occupied by a species at the time it is listed, upon determination that 
such areas are essential for the conservation of the species. 
``Conservation'' is defined in section 3(3) of the Act as all methods 
and procedures that are necessary to bring an endangered or threatened 
species to the point at which listing under the Act is no longer 
    Section 4(b)(2) of the Act requires that we base critical habitat 
proposals upon the best scientific and commercial data available, after 
taking into consideration the economic impact, and any other relevant 
impact, of specifying any particular area as critical habitat. We may 
exclude any area from critical habitat designation if the benefits of 
such exclusion outweigh the benefits of including such area as part of 
the critical habitat, provided the exclusion will not result in the 
extinction of the species (section 4(b)(2) of the Act).
    Critical habitat receives protection under section 7 of the Act 
with regard to actions carried out, funded, or authorized by Federal 
agencies. Section 7 requires conferences on Federal actions that are 
likely to result in the adverse modification or destruction of proposed 
critical habitat. Once finalized, Federal agencies must ensure that any 
action they carry out, fund, or authorize will not result in 
destruction or adverse modification of the critical habitat. Aside from 
the added protection that may be provided under section 7, the Act does 
not provide other forms of legal protection to lands designated as 
critical habitat. Because consultation under section 7 of the Act does 
not apply to activities on private or other non-Federal lands that do 
not involve a Federal action, critical habitat designation has no 
regulatory implications for actions conducted on non-Federal lands that 
lack a Federal nexus.
    Section 7(a)(2) of the Act requires Federal agencies to consult 
with us to ensure that any action authorized, funded, or carried out is 
not likely to jeopardize the continued existence of a threatened or 
endangered species, or result in the destruction or adverse 
modification of critical habitat. ``Jeopardize the continued 
existence'' (of a species) is defined as an appreciable reduction in 
the likelihood of survival and recovery of a listed species. 
``Destruction or adverse modification'' (of critical habitat) is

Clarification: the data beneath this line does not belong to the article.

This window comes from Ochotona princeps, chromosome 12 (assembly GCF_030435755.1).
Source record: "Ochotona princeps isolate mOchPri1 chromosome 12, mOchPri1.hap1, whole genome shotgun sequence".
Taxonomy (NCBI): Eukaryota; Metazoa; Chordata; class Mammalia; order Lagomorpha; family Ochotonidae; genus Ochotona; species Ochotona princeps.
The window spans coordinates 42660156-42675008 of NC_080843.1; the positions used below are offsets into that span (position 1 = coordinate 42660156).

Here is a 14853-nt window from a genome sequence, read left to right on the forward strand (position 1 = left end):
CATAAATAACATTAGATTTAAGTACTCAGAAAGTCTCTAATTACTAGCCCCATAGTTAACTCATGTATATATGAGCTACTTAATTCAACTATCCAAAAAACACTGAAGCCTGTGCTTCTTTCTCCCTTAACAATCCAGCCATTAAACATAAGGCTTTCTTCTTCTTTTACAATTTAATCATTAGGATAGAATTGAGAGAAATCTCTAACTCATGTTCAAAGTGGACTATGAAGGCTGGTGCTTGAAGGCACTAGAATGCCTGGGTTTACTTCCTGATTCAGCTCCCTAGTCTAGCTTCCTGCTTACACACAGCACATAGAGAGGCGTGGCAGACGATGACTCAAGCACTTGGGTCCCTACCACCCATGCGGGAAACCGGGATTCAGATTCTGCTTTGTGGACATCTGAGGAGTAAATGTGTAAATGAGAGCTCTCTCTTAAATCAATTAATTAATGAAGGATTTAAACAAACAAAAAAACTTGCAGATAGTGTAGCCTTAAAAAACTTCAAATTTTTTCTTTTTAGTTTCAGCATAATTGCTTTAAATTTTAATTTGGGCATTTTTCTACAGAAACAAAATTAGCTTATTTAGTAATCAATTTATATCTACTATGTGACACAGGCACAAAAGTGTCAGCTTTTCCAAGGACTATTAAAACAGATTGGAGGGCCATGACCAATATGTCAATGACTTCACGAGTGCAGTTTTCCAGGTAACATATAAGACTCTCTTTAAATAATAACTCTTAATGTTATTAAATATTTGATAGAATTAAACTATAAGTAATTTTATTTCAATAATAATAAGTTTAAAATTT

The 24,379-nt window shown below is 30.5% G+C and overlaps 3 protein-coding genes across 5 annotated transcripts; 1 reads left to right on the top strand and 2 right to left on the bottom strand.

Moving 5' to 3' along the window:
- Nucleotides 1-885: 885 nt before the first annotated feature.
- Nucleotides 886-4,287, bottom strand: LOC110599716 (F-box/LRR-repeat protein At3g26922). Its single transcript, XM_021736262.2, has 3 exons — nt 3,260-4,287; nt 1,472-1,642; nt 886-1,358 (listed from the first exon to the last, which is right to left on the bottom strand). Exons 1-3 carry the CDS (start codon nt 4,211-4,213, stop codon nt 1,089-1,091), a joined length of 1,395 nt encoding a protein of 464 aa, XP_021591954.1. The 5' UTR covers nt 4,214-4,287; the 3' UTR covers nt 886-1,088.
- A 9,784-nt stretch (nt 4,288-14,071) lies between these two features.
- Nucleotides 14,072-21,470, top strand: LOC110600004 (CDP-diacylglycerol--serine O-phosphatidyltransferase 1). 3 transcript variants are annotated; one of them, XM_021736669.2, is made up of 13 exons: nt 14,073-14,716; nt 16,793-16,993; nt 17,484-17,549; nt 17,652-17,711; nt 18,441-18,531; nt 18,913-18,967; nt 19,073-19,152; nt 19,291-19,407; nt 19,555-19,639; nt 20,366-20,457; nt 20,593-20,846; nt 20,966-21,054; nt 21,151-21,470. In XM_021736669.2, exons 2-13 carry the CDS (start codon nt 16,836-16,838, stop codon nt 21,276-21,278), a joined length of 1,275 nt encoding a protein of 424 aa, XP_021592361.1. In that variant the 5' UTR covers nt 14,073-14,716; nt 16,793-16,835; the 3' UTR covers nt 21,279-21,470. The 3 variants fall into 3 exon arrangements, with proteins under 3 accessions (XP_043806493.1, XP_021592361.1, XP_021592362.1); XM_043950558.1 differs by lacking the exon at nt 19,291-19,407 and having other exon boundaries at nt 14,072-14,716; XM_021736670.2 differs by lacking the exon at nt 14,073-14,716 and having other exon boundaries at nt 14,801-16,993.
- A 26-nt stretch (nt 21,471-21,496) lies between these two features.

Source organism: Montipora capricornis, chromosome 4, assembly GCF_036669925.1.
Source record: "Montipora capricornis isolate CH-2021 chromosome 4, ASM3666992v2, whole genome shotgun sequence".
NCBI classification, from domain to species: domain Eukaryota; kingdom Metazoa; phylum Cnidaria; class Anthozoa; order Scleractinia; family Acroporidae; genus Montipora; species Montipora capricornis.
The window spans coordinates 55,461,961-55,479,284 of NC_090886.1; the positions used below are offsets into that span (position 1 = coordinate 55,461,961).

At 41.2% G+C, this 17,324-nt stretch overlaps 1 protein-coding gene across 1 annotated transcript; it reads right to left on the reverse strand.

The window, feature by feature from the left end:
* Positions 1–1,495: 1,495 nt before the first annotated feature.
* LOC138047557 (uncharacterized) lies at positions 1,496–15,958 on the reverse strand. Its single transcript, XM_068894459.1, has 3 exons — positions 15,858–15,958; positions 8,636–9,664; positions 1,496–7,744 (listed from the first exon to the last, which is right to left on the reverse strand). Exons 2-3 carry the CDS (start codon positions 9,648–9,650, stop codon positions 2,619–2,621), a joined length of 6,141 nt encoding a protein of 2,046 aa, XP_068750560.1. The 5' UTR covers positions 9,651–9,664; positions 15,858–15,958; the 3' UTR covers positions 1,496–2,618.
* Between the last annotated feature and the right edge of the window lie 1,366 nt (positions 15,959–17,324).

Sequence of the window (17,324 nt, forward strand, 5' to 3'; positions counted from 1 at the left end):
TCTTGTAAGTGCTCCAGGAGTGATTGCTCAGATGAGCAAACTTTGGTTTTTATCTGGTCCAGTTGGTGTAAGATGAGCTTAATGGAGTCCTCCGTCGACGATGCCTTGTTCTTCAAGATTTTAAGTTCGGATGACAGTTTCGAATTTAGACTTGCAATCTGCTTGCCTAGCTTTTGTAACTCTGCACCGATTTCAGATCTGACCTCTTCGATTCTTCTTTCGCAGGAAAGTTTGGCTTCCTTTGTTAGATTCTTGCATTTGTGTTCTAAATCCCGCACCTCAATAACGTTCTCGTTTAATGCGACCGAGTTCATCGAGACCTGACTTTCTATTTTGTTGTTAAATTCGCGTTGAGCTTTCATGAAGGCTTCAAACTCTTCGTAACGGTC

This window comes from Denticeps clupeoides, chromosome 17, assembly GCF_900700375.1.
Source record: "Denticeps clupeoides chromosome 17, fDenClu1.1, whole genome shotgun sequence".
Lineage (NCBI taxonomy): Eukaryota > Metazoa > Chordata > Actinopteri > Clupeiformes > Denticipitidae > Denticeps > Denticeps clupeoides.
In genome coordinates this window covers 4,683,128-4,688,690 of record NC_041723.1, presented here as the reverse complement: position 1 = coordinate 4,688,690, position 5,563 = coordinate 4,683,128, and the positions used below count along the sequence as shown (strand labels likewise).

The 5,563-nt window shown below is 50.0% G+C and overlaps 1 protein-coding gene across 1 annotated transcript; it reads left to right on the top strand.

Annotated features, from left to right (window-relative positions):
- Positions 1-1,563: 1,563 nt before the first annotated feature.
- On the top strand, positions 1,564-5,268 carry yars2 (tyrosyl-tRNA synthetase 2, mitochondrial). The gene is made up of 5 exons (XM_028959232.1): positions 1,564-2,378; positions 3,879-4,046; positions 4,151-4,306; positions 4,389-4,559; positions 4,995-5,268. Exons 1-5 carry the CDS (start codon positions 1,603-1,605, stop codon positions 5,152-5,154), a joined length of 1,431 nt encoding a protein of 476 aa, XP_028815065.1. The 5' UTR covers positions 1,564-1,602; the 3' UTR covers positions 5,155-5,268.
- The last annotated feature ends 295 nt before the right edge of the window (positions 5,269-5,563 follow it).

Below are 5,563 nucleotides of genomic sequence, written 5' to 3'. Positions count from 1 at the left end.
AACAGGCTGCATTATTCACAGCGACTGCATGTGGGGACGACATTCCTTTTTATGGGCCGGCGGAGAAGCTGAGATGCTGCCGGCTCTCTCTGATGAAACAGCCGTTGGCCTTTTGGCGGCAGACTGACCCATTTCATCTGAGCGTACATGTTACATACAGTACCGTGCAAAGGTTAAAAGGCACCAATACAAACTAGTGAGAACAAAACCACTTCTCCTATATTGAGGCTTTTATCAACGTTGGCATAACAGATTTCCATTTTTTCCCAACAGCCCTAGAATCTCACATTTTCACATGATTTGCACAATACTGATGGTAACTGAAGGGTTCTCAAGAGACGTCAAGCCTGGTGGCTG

defined as a direct or indirect alteration that appreciably diminishes 
the value of critical habitat for the survival and recovery of the 
listed species for which critical habitat was designated. Thus, the 
definitions of ``jeopardy'' to the species and ``adverse modification'' 
of critical habitat are nearly identical (50 CFR 402.02). Therefore, a 
critical habitat designation for habitat currently occupied by this 
species would not be likely to change the section 7 consultation 
outcome because an action that destroys or adversely modifies such 
critical habitat would also be likely to result in jeopardy to the 
    Designating critical habitat does not, in itself, lead to recovery 
of a listed species. Designation does not create a management plan, 
establish numerical population goals, prescribe specific management 
actions (inside or outside of critical habitat), set aside areas as 
preserves, or directly affect areas not designated as critical habitat. 
Specific management recommendations for critical habitat are most 
appropriately addressed in section 7 consultations for specific 
projects, or through recovery planning.
    Designation of critical habitat can help focus conservation 
activities for a listed species by identifying areas, both occupied and 
unoccupied, that contain or could contain the habitat features (primary 
constituent elements described below) that are essential for the 
conservation of that species. Designation of critical habitat alerts 
the public as well as land-managing agencies to the importance of these 

Prudency Finding

    In the absence of a finding that critical habitat would increase 
threats to a species, if critical habitat designation would provide any 
benefits, then a prudent finding is warranted. In the case of this 
species, designation of critical habitat may provide some benefits. 
While a critical habitat designation for habitat currently occupied by 
this species would not be likely to change the section 7 consultation 
outcome because an action that destroys or adversely modifies such 
critical habitat would also be likely to result in jeopardy to the 
species, there may be instances where section 7 consultation would be 
triggered only if critical habitat is designated. Examples could 
include unoccupied habitat or occupied habitat that may become 
unoccupied in the future. Raising the profile of the lands and waters 
within our proposed critical habitat boundary may also be beneficial to 
the species because it may increase the degree to which Federal 
agencies fulfill their responsibilities under section 7(a)(1) of the 
Act (to use their authorities to carry out programs for the 
conservation of listed species). Designating critical habitat may also 
provide some educational or informational benefits.
    We do not have specific evidence of taking, vandalism, collection, 
or trade in this species that might be exacerbated by the publication 
of critical habitat maps and further dissemination of locational 
information. Consequently, consistent with applicable regulations (50 
CFR 424.12(a)(1)(i)) and recent case law, we do not expect that the 
identification of critical habitat will increase the degree of threat 
to this species of taking or other human activity. Therefore, we 
propose that critical habitat is prudent for the spectacled eider.
    After reviewing the best scientific and commercial data available,